What this goes to show is that Canada, as much as the United States, is a country built from immigrants, and each ethnicity has brought something to the musical mix. And we hear and see those influences and recognize them right away.
Tap, that most American of dance forms, will be celebrated in New York City this summer at Tap City, July 6-13, with awards, showcases, presentations and 300 tapping feet in a blow out extravaganza right in the middle of Times Square!
Twenty-four years since the passage of the U.S. Joint Resolution declaring May 25 to be "National Tap Dance Day," tap dance is regarded as a national treasure, a veritable American vernacular dance form celebrated annually in big cities and small towns.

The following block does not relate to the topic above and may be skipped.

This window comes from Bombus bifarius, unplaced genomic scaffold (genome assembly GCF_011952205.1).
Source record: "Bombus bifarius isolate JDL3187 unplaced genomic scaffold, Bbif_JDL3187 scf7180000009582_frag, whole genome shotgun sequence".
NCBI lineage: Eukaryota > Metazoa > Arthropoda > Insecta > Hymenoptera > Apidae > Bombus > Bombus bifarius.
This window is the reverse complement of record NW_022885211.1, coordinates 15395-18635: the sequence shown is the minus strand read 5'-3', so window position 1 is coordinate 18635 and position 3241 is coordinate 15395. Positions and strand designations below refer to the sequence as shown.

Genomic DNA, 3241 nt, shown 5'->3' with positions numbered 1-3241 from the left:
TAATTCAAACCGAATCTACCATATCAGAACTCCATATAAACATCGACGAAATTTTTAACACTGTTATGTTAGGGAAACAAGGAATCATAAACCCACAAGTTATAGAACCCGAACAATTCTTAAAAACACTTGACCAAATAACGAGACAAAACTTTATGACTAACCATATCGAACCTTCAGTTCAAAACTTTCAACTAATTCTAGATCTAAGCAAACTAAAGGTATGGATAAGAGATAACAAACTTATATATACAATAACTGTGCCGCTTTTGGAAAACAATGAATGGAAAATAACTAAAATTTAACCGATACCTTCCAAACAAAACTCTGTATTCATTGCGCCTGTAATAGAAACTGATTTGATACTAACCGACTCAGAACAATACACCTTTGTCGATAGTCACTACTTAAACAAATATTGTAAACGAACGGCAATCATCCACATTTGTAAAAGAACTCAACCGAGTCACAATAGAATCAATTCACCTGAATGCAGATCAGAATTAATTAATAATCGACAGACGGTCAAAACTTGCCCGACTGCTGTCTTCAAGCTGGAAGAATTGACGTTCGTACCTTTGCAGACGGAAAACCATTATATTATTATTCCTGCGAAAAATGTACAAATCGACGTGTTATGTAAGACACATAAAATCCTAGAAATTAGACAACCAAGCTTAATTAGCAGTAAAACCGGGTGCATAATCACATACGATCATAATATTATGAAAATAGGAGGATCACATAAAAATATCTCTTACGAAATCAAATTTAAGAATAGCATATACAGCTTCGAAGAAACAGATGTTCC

Andrew J. Nemr found himself dancing at a young age. From the time he was very young, he took dance classes at the local dance school in his area. Slowly, he found himself drawn more and more towards tap. Finally, he found the ultimate inspiration: Gregory Hines.
There was something about Robinson as a highly accomplished adult male dancer, matching his steps to those of an adorable little girl, which brought both pleasure and a release of anxiety to audiences in the 1930s.
If you wake up on National Tap Dance Day, hearing rat-a-tat-tapping in the air, know it's not the dementia of hearing "The Raven" at the door but the sound of a million feet celebrating America's oldest vernacular dance form.